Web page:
I do struggle a little with keeping up with the fast pace of changes in my practice, our new electronic record being the number one issue. I also took complicated pediatrics out of my practice since I didn’t feel I was doing the volume I needed to remain proficient.
9. If you are honest, how much of your identity resides in being a physician?
Before cutting back, some of my identity was tied to my work, but I would say probably less than the average physician. I have diverse interests and have always had a very active social life outside of medicine. No one in my family is in medicine, nor are the vast majority of friends I socialize with regularly.
Now that I work less, even less of my identity is tied to my work. Some of the moms from my son’s school were surprised to learn recently that I was a physician which was eye opening for me. I think I see myself now as many things - a wife, mother, daughter, sister, a doctor and a patient.
I enjoy being able to wear (and at times take off) all of these hats depending on the circumstances. It has expanded my ability to empathize and I feel this has made me a better person and a better doctor.
10. If you had not gone into medicine, what alternate career might you have pursued?
I have always loved design. I actually earned a certificate in interior design from an on-line program while I was out of work on sick leave. I am about to put these “skills” to the test on an upcoming remodel/addition we are doing to our home this summer.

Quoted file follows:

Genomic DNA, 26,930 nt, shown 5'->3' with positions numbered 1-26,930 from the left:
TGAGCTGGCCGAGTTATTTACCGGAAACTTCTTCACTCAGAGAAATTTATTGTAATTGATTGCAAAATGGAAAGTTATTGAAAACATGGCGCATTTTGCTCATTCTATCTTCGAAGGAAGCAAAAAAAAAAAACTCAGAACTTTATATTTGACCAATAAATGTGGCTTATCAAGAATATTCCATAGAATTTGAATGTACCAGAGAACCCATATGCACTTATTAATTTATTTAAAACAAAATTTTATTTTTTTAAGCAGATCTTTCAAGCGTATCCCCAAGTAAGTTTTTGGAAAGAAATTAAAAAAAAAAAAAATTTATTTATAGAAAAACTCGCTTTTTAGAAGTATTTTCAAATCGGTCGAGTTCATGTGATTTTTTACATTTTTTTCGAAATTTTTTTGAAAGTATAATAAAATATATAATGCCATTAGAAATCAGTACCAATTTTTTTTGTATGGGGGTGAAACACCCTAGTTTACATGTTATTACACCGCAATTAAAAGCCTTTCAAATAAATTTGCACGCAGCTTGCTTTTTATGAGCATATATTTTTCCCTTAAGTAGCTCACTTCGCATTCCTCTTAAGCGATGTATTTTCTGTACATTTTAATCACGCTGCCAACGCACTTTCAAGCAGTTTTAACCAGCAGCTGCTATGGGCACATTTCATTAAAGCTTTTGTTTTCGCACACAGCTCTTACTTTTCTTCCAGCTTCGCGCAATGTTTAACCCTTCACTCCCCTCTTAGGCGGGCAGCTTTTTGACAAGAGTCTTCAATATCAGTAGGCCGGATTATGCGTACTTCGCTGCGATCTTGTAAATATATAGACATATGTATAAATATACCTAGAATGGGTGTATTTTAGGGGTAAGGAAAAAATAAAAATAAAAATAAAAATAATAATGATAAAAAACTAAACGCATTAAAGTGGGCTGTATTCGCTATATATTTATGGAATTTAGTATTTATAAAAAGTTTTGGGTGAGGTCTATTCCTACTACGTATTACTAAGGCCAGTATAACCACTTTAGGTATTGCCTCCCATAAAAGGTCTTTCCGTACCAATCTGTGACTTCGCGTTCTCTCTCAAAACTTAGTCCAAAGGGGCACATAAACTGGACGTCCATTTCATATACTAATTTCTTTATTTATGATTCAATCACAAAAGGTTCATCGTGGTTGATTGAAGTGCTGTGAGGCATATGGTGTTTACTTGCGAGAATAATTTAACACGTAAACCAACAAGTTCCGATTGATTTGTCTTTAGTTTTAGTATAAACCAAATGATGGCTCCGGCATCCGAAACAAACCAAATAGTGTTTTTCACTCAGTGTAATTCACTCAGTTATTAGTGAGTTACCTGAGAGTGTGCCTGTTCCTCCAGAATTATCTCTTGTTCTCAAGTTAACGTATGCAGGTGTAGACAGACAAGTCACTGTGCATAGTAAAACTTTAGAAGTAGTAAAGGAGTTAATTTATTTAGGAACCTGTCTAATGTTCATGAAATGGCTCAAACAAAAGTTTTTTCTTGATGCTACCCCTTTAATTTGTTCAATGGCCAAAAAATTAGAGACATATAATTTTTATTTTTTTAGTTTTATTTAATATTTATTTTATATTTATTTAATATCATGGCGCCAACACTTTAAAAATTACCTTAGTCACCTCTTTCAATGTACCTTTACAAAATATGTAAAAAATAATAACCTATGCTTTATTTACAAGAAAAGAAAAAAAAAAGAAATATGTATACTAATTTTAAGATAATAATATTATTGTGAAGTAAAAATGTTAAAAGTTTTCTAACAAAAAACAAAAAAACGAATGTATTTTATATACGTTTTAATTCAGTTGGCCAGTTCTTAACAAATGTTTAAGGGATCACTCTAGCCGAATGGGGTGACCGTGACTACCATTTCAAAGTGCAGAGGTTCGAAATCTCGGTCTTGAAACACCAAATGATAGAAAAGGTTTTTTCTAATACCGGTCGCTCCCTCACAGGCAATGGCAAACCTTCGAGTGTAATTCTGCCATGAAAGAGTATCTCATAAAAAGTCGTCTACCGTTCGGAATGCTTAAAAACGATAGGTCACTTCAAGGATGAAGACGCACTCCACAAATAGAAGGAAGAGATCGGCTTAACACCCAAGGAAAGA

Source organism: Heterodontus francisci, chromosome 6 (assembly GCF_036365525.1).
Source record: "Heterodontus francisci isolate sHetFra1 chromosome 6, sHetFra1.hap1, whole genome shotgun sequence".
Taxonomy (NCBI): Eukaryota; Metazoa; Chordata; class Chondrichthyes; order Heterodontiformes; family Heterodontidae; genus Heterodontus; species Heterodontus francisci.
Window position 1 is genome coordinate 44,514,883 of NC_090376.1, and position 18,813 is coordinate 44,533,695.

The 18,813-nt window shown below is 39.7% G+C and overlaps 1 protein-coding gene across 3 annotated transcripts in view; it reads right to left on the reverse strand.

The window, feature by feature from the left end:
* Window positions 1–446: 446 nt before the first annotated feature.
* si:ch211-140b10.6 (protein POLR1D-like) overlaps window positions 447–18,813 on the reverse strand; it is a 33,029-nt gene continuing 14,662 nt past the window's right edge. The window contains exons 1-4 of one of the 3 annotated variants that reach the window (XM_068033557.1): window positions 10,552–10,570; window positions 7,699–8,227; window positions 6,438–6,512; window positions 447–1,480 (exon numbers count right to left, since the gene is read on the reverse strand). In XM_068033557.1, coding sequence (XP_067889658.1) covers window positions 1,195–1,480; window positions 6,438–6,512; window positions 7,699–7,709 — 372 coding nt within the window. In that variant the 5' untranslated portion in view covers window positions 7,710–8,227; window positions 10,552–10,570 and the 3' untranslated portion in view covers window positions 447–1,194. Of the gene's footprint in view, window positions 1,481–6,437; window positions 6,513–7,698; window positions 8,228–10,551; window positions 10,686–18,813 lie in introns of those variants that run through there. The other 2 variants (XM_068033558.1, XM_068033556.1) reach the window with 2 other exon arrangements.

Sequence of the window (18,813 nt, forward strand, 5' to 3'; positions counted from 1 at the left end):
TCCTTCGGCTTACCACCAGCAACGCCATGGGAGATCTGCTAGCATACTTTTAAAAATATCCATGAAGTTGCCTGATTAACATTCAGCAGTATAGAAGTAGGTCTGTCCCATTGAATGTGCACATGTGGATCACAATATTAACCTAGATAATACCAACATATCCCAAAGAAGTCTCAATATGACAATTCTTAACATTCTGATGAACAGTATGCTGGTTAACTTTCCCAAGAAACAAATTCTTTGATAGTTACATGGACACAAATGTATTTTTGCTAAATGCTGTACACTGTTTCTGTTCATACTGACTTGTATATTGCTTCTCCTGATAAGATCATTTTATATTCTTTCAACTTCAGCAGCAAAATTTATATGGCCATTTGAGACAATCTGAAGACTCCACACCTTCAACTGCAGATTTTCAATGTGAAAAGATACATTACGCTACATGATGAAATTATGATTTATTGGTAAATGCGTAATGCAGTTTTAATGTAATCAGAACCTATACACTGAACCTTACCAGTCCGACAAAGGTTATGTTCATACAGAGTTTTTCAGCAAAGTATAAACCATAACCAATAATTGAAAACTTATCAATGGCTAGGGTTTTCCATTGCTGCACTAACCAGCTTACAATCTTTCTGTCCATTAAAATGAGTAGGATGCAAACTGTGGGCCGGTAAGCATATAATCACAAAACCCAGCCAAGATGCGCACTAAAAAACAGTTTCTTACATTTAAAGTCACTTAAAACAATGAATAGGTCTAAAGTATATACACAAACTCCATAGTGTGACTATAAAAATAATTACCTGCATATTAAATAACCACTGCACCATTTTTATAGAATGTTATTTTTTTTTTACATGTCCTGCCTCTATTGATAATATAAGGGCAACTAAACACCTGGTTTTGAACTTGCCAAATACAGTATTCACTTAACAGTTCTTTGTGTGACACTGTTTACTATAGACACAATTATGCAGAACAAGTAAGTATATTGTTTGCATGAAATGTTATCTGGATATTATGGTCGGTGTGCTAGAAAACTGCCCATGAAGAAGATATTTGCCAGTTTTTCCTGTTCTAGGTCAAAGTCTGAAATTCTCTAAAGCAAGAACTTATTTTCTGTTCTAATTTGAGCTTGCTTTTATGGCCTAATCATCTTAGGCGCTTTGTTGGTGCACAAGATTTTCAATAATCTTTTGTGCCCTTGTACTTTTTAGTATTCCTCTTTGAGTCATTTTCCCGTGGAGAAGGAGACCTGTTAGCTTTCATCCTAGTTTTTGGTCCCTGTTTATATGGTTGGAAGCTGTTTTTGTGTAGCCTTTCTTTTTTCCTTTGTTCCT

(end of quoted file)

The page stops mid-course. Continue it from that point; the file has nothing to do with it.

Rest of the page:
I also worked in bench laboratory research in molecular biology while in college and then for both a large biotech company and an academic laboratory before going to medical school. I was initially planning on pursuing a PhD in Neuroscience until I made a last-minute change to go to medical school my senior year at UCLA. I sometimes wonder what my lifestyle would be like if I hadn’t changed my mind.
11. What activities have begun to fill your time since you cut back?
I volunteer in my son’s class at least once a week, take him to almost all of his activities and have regular play dates. I read, write, hike, work out, cook, do lunch with friends, see family, and practice yoga weekly.
12. If approaching retirement, what activities have you begun to prioritize outside of medicine so that you retire to something?
I don’t think I’m approaching retirement anytime soon. I think I will probably retire in another 10 years or so. I will continue to do what I am doing since these activities keep me busy and I am content with the balance in my life.
When my son is out of school and that frees up more time, I may try to do more with my writing. Perhaps a deep dive into something research based which I think would be fun, or maybe I might try to write a book of essays. I have started a blog recently so I will probably put more energy into that as well. I would also love to travel more abroad which is a little harder to do with a small child in school.
13. Did you front-load your working and savings, or did you adopt a reduced clinical load early in your career?